They're some of the finest traditional artisans who recreate the working tools of the frontier settler and hunter, and on Saturday they displayed their wares.
Gunsmiths, powder horn and hunting bag makers were at the Campus Martius Museum in Marietta to introduce visitors to 200 years of American gunmaking traditions.
There were demonstrations on various techniques used in gun building and artisans like Tim Dowler talked about their work.
He says it's all about keeping history alive.
“So that our kids years from now can look back and know where this country came from. Campus Martius does a tremendous job of doing that and this is just another way to bring the local artisans, gun makers out who still are involved in the living history trade,” Dowler says.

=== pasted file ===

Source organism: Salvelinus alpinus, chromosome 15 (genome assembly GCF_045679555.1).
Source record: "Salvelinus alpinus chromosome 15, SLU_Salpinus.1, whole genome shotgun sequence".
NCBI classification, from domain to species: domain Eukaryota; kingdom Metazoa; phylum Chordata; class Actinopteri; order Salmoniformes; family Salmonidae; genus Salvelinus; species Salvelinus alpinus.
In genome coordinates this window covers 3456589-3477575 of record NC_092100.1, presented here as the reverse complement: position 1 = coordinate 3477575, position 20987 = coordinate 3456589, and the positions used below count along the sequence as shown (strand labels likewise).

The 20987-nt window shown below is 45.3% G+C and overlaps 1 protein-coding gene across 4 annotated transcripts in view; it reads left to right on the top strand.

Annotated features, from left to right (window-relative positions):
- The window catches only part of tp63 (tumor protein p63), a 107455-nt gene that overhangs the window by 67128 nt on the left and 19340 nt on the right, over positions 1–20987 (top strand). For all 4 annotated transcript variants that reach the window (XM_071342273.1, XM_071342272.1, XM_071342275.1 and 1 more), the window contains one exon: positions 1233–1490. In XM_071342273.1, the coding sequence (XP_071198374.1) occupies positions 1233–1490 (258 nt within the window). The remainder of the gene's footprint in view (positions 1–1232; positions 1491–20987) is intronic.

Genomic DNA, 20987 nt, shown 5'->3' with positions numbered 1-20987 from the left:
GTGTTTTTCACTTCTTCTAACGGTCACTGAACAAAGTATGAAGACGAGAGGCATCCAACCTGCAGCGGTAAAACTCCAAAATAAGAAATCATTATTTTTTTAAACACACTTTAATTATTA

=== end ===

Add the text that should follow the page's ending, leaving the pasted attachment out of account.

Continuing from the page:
He says the gun makers do beautiful work and many of the collectors have original guns.
The art of barrel riffling using 18th and 19th century techniques was also part of recreating that time period.
Several original rifling machines were on display and contemporary barrel makers explained long lost principals.
One local woman likes being a part of the history.
“I’m here today with the guy that I date, Rich Stevens, because he does rendezvous and stuff – where they shoot the muzzle loader and things like that,” says Chris Harshbarger of Parkersburg. “He wanted to come up to the gun show to see if he could find some parts and things like that, that he needs."
Harshbarger says personally she enjoys these type of shows because she likes watching Stevens shoot and she makes a lot of friends when she goes to the shoots and reenactments.
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